Researchers have discovered that valoctocogene roxaparvovec, an investigational adeno-associated virus serotype 5 (AAV5)-based factor VIII (FVIII) gene therapy for severe hemophilia A, provides sustained clinical benefits for patients over 4 to 5 years, according to a study published in Haemophilia.

Participants with severe hemophilia A experienced reduced annualized bleeding rate (ABR) and FVIII utilization, and hemostatic efficacy was sustained throughout the study period. Participants also reported a maintained or increased quality of life (QOL).

Patients with hemophilia A are usually treated with prophylactic FVIII replacement therapy or emicizumab. The goal of treatment is to reduce the frequency of bleeding, but patients with severe forms of hemophilia A still experience bleeds, which may be attributed to fluctuating levels of FVIII in replacement therapy. Valoctocogene roxaparvovec (AAV5-hFVIII-SQ) is a gene therapy developed to stabilize FVIII levels in the body.


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An ongoing study already has shown that it drastically reduces bleeding and eliminates the need for prophylactic FVIII replacement therapy for up to 3 years. Researchers thus set out to further investigate the benefits associated with this therapy in terms of safety, efficacy, tolerability, and QOL.

Researchers recruited 13 men aged 18 years and above with severe hemophilia A, defined as having FVIII ≤1 IU/dL. In addition, they possessed no anti-AAV5 antibodies and had no history of FVIII inhibitors or significant liver disease. Eligible participants were divided into 2 groups, each receiving 1 infusion of valoctocogene roxaparvovec of different dosages: the first received a dose of 6 × 1013 vg/kg (n=7), and the second received a dose of 4 × 1013 vg/kg dose (n=6). The first and second groups were followed up for 5 and 4 years, respectively.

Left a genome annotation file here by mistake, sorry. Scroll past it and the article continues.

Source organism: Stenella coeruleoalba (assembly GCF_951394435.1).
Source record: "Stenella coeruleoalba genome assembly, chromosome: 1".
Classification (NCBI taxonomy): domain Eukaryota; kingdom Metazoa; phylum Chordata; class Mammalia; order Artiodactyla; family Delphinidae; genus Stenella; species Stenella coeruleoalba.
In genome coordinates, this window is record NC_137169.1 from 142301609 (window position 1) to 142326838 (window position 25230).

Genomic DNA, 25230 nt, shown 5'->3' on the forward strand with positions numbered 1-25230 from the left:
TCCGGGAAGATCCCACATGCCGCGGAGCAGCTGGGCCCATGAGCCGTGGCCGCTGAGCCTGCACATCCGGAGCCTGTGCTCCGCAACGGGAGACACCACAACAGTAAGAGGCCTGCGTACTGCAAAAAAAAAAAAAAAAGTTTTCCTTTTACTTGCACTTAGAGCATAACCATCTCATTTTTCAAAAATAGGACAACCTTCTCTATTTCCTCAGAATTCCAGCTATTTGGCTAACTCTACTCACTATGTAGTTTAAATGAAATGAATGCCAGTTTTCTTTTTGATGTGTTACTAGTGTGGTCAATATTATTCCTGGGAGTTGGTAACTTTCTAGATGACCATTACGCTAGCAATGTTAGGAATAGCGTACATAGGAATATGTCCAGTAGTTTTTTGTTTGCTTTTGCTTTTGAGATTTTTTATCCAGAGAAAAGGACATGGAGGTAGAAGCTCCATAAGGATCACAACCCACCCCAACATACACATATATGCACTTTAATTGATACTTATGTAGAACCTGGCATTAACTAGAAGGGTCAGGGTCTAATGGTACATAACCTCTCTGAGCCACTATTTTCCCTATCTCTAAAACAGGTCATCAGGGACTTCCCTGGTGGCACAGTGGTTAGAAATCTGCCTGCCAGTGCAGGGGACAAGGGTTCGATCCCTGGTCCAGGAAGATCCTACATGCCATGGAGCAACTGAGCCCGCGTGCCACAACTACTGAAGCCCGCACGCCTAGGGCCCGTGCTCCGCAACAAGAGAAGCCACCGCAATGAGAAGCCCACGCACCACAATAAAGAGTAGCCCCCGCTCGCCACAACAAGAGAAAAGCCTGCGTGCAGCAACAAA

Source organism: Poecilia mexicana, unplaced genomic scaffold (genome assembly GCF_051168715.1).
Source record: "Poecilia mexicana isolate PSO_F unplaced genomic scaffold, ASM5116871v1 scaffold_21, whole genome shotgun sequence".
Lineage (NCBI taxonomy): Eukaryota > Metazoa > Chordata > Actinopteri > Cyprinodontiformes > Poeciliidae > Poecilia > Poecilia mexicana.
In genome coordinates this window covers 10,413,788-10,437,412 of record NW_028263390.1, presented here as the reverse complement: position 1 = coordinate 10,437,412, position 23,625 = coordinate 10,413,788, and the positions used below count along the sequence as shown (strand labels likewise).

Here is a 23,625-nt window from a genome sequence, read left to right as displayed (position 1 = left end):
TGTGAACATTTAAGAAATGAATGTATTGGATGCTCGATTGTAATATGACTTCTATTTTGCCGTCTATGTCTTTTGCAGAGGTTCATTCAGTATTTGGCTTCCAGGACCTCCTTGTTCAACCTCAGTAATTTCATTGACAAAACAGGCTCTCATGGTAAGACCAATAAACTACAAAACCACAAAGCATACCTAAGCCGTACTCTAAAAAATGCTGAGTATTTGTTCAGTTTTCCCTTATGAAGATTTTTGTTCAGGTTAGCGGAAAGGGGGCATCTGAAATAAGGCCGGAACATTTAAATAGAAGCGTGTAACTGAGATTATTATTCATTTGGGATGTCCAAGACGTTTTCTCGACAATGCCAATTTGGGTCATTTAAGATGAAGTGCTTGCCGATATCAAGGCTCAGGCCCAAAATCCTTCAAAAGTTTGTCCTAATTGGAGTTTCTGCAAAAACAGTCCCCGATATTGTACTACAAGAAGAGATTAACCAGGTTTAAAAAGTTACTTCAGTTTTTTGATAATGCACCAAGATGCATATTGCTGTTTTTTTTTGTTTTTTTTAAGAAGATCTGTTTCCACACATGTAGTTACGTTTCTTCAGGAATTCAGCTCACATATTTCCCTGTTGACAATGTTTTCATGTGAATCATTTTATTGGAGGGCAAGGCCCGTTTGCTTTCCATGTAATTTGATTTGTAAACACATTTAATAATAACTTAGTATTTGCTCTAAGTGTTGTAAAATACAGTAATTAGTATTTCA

Over the past 2 years, only a few adverse events were reported, with the most common being transient, mild-to-moderate alanine transaminase (ALT) elevations. No FVIII inhibitors were reported. At the fifth year of follow-up, 4 of 7 participants in the first group maintained median FVIII levels of <5 IU/dL, which corresponds to mild hemophilia, while 3 of 6 participants in the second group reported the same result at the fourth year of follow-up. No participants resumed prophylactic exogenous FVIII, and an impressive 8 of 13 participants reported no bleeding in the past 2 years.

Participants in the first group had an improved Haemo-QOL-A score from baseline at the fifth year of follow-up, while participants in the second group had a high baseline Haemo-QOL-A score that persisted when scored again at the fourth year of follow-up.

The results of this study illustrate the significant potential of gene therapy in creating a paradigm shift in the way hemophilia A is treated.

Reference

Pasi KJ, Laffan M, Rangarajan S, et al. Persistence of haemostatic response following gene therapy with valoctocogene roxaparvovec in severe haemophilia AHaemophilia. Published online August 11, 2021. doi:10.1111/hae.14391